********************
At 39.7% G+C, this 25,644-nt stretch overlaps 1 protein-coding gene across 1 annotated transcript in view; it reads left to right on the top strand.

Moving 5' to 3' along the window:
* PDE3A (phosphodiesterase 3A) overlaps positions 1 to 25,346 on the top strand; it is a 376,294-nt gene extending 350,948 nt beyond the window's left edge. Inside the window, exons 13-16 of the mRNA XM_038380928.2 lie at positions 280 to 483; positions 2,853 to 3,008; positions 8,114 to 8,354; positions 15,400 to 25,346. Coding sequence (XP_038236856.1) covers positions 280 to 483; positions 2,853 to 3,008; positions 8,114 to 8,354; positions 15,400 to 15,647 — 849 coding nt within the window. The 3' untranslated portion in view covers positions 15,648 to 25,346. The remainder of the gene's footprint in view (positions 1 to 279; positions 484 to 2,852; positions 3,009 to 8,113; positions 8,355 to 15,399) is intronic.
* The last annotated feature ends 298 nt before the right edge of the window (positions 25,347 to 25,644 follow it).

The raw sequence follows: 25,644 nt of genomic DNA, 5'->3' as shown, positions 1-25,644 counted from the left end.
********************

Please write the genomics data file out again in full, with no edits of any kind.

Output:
At 39.7% G+C, this 25,644-nt stretch overlaps 1 protein-coding gene across 1 annotated transcript in view; it reads left to right on the top strand.

Moving 5' to 3' along the window:
* PDE3A (phosphodiesterase 3A) overlaps positions 1 to 25,346 on the top strand; it is a 376,294-nt gene extending 350,948 nt beyond the window's left edge. Inside the window, exons 13-16 of the mRNA XM_038380928.2 lie at positions 280 to 483; positions 2,853 to 3,008; positions 8,114 to 8,354; positions 15,400 to 25,346. Coding sequence (XP_038236856.1) covers positions 280 to 483; positions 2,853 to 3,008; positions 8,114 to 8,354; positions 15,400 to 15,647 — 849 coding nt within the window. The 3' untranslated portion in view covers positions 15,648 to 25,346. The remainder of the gene's footprint in view (positions 1 to 279; positions 484 to 2,852; positions 3,009 to 8,113; positions 8,355 to 15,399) is intronic.
* The last annotated feature ends 298 nt before the right edge of the window (positions 25,347 to 25,644 follow it).

The raw sequence follows: 25,644 nt of genomic DNA, 5'->3' as shown, positions 1-25,644 counted from the left end.